Golfer's Curse: Researchers Pin Down 'the Yips'

Sudden, involuntary actions may be due to a movement disorder.

ByABC News
April 16, 2010, 12:22 PM

April 18, 2010— -- The yips -- those sudden, involuntary movements that send a critical putt careening wide of the hole -- have been the curse of golfers since time immemorial.

Now a researcher is suggesting that the yips are actually a movement disorder on par with writer's or musician's cramp, rather than a function of stress or anxiety over the outcome of a match.

"I believe that's the case in a subset of golfers," Dr. Charles Adler of the Mayo Clinic in Scottsdale, Ariz. told MedPage today after his presentation at the annual meeting at the American Academy of Neurology in Toronto. "Identifying that subset is my goal."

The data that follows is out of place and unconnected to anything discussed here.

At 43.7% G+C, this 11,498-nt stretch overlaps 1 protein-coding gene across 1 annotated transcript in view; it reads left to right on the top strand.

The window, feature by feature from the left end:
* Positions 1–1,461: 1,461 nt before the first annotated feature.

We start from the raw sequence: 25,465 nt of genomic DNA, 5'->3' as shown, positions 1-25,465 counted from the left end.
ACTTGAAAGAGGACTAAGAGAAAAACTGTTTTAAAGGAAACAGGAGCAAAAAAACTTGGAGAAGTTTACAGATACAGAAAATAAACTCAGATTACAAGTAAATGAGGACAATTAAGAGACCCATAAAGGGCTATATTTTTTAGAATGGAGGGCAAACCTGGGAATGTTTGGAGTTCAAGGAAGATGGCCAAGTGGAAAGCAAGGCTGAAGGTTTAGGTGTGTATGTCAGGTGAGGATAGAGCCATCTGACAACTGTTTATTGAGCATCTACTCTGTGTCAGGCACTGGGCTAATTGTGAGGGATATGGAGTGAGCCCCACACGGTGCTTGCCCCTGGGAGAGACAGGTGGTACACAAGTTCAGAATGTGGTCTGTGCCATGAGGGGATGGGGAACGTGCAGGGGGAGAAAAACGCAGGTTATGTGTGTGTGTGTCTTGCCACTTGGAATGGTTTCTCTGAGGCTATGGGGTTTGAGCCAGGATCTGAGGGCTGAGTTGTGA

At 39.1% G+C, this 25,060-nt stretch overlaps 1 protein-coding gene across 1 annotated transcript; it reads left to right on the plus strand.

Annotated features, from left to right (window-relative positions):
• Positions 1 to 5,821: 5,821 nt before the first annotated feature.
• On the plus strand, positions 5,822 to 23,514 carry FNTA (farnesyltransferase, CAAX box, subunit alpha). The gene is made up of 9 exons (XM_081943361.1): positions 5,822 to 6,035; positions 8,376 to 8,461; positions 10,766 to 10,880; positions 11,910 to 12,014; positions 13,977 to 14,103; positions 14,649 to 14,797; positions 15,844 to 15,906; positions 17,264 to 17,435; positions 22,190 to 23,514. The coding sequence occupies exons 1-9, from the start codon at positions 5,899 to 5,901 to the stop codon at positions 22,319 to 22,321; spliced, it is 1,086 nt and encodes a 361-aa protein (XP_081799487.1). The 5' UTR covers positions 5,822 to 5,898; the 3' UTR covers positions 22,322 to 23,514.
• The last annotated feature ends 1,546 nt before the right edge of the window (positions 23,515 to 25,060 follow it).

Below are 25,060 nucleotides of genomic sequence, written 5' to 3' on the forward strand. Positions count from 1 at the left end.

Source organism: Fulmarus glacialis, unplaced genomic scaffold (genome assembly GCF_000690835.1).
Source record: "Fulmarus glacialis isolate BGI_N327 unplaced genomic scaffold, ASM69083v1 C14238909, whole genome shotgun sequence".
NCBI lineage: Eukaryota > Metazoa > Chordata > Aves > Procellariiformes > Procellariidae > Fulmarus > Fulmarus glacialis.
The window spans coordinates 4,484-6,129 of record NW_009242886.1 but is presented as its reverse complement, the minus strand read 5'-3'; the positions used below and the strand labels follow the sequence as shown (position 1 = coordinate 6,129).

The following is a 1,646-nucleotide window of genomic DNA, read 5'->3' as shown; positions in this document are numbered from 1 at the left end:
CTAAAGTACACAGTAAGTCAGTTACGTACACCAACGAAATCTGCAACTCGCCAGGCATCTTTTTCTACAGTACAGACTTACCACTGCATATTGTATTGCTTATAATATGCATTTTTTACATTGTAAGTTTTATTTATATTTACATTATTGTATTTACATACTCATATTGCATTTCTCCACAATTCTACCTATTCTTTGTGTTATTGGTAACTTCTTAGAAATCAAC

That's not to say anxiety doesn't play a role, Adler said. Experts in movement disorders are well are that stress and anxiety can cause symptoms to worsen, even when the condition is normally well controlled by medication, he said.

"I get that from my patients all the time," he said. "They say: 'Doc, you've got me controlled real well, except when I'm nervous.'"

But the study he presented here suggests that a specific, visible involuntary motion is involved in many cases of the yips -- or, as Adler prefers to call the condition, golfer's cramp.

To investigate, Adler and colleagues enrolled 25 golfers who complained of the yips and 25 who did not, matched for age, sex, and golf handicap.

They were each asked to attempt 70 putts of six and 12 feet, either straight or breaking in one direction or the other, on an outdoor practice green. Movements of the wrist were tracked with surface electromyography, while hand finger motions were followed with a specialized device, the CyberGlove II.

In addition, all the putts were videotaped and later scored for involuntary movements.

When the participants were analyzed according to their subjective history, there were no significant differences either on the electromyography or CyberGlove results, Adler reported.